The book discusses these ideas as follows: 'The rise of capitalism, and of commodity cuture, in some ways added to this invention of High Art because it created a distinction between elite bourgeois culture and everyday proletarian entertainment...High Art/Low Art became a workable means of saying "this work is serious and important and has prestige" as opposed to "that work which is frivolous and unimportant".
An additional art theory that has relevance to this question is Modernism which derides ornament and decoration as 'criminal' because it disguises the simple true form of things. Le Corbusier said in 1925 'the more cultivated a people becomes the more decoration disappears.' Post modernism has 'rediscovered decoration as meaningfully reflecting specific cultural traditions, and rejects absolute truths or grand narratives. Frederic Jameson b. 1934 wrote a criticism of postmodernism which he saw as celebrating 'a new kind of flatness or depthlessness, a new kind of superficiality in the most literal sense' as a result of commodity-driven popularism.
I have been thinking myself that the rise in commodity culture has actually increased the value of design to the marketplace, as everyone can see for sure that good design or attractive packaging command greater prices. This complicates the idea of Formalism rather, as 'significant form' that appeals to the buyer is more and more common, and is more generally understood by people without formal education in it.
What is often missing from this is the intensely personal which brings a special resonance to what I think of as works of art.
Anyway, to get back to the point, I do think that whether something is serious and important has less to do with the market-place than the extent to which it expresses something universal in a powerful way. Which does not exclude crafts, design or textile art. Even if the 'fine art' market appears to exclude these at the moment.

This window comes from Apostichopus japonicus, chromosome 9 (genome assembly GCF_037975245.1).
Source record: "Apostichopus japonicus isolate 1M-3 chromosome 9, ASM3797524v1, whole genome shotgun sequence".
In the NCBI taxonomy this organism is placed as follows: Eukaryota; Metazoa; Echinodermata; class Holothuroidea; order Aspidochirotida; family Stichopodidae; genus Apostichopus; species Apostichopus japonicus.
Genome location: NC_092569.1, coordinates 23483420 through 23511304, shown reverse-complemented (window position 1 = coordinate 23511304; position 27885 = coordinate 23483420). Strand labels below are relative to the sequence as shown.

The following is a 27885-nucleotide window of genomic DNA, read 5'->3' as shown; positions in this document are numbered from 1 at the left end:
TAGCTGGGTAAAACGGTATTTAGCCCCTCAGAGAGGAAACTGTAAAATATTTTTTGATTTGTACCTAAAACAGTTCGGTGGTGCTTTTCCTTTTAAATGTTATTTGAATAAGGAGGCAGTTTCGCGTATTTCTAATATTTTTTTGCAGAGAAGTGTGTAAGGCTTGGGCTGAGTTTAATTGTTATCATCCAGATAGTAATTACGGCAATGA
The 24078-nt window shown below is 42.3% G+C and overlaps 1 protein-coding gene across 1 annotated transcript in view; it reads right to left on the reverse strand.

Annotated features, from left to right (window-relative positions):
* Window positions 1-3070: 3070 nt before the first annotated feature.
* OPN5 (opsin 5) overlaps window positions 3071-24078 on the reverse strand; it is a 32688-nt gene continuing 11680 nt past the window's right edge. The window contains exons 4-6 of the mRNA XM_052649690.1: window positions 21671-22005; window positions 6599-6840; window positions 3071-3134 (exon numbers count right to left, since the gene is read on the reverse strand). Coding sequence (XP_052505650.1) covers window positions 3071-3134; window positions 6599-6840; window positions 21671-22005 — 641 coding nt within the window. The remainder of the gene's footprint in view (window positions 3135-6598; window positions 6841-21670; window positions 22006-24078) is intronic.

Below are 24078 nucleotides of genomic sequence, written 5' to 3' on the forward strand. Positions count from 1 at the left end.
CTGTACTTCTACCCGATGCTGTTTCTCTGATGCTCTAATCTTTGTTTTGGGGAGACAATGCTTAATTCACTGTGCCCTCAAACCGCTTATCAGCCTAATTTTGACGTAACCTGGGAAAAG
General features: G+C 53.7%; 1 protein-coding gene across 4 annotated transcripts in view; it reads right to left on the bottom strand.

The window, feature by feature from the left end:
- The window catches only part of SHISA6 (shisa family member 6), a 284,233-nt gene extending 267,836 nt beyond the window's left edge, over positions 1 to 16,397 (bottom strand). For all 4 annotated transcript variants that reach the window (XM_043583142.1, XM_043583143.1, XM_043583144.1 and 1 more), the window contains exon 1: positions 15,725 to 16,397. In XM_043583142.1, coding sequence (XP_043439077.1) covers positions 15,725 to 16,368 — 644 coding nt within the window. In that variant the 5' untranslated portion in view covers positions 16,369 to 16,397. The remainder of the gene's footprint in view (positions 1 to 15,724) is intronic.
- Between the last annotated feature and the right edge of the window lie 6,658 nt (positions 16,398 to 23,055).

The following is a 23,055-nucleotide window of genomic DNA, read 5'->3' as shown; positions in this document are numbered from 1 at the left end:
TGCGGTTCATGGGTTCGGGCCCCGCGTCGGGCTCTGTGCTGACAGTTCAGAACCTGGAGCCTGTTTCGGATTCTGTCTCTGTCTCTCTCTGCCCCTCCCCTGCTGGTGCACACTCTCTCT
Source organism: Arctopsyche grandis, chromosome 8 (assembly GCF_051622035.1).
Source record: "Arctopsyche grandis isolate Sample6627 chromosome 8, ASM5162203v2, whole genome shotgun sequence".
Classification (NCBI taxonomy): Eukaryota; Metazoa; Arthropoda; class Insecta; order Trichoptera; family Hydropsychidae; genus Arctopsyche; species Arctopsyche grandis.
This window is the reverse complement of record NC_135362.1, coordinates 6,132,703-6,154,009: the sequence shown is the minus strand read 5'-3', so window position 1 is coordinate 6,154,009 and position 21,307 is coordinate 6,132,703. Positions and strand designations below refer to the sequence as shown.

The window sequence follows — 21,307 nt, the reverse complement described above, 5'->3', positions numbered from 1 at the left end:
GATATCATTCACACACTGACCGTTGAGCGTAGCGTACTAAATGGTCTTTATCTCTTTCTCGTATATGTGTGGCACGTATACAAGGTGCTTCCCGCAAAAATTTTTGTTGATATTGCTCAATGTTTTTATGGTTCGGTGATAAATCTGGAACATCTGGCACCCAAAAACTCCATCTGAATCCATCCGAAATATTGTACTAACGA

Linda Behar embroidery
The Textile Book by Gale and Kaur (pub 2002 Berg Oxford) typifies the craft approach to textiles as 'meditative, disciplined... persistent approach, and a piecemeal solitary practice,' where the physical act of stitching can create a mood of reflection and be emotionally comforting. Equivalence is drawn between this rewarding experience and Mihaly Csikszentmihalyi's Flow - The Psychology of Optimal Experience (pub 1991 Perennial NY) - a pleasurable type of consciousness in which intense focus and concentration occurs in pursuit of a challenging aim. The result is a sense of enjoyment so rewarding that people think that expending a great deal of energy is worthwhile simply to be able to feel it.'
According to the Textile Book this is 'A term used in some countries to describe someone who designs and makes small numbers of items as an independent or small business.' It seems to be a response to local market conditions and can come from a craftsperson or a designer type motivation to make.
Lindsay Bloxam, a lighting designer who started in embroidery, says' I approach design in a different way to somebody like a product designer...I start with the overall look...you work the problem round the 'wrong way'.
The Textile book says: 'Starting with consideration of the eventual use of the fabric, textile designers develop ideas and realise their concepts. Marketable fabrics are created on the basis of informed decisions about colour, construction, composition, surface, pattern and yarn structure.'
This reinforces my impression that a designer is someone who makes things according to a brief of some kind, albeit with constant updating of their technical skills and use of inovative materials and processes. The implication when this term is used derogatorily is that there is little original creativity involved. Which idea is easily dispelled by taking a quick look at any of stars of textile design eg Jun'ichi Arai, co-founder of the Nuno Corporation.
|Innovative textiles designed by Jun'ichi Arai|
on the left : A weave titled “White Swan.” Courtesy Gallery Gen on the right: A detail of Arai’s stainless steel knit. Photo by Evan Kafka both via Metropolis Mag.
One difference between a designer and a textile artist seems to me to be that for the designer the brief is externally defined eg by an agent, an employer, or by the market. For an artist the brief is developed by the artist themselves during the process of making, and may never be made explicit. (Although there are of course some overlaps eg commissioned works).